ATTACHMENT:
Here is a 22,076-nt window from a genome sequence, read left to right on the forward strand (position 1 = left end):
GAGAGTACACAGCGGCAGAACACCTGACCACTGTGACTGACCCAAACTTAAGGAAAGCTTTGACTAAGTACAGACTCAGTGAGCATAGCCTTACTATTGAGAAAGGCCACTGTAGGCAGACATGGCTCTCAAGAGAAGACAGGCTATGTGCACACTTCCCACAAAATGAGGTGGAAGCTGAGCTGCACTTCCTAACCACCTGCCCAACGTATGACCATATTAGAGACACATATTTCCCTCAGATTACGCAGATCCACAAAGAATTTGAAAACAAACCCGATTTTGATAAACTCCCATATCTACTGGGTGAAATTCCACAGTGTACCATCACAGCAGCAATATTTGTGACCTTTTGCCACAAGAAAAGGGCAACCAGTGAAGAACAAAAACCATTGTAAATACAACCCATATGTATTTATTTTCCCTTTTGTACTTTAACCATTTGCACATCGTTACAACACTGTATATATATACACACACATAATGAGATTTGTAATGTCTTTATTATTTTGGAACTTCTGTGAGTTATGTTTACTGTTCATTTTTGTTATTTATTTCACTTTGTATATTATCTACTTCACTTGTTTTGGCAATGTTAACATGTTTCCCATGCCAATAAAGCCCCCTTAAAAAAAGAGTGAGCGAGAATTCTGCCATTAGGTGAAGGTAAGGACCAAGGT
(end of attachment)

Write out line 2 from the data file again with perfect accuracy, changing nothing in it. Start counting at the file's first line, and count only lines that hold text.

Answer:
GAGAGTACACAGCGGCAGAACACCTGACCACTGTGACTGACCCAAACTTAAGGAAAGCTTTGACTAAGTACAGACTCAGTGAGCATAGCCTTACTATTGAGAAAGGCCACTGTAGGCAGACATGGCTCTCAAGAGAAGACAGGCTATGTGCACACTTCCCACAAAATGAGGTGGAAGCTGAGCTGCACTTCCTAACCACCTGCCCAACGTATGACCATATTAGAGACACATATTTCCCTCAGATTACGCAGATCCACAAAGAATTTGAAAACAAACCCGATTTTGATAAACTCCCATATCTACTGGGTGAAATTCCACAGTGTACCATCACAGCAGCAATATTTGTGACCTTTTGCCACAAGAAAAGGGCAACCAGTGAAGAACAAAAACCATTGTAAATACAACCCATATGTATTTATTTTCCCTTTTGTACTTTAACCATTTGCACATCGTTACAACACTGTATATATATACACACACATAATGAGATTTGTAATGTCTTTATTATTTTGGAACTTCTGTGAGTTATGTTTACTGTTCATTTTTGTTATTTATTTCACTTTGTATATTATCTACTTCACTTGTTTTGGCAATGTTAACATGTTTCCCATGCCAATAAAGCCCCCTTAAAAAAAGAGTGAGCGAGAATTCTGCCATTAGGTGAAGGTAAGGACCAAGGT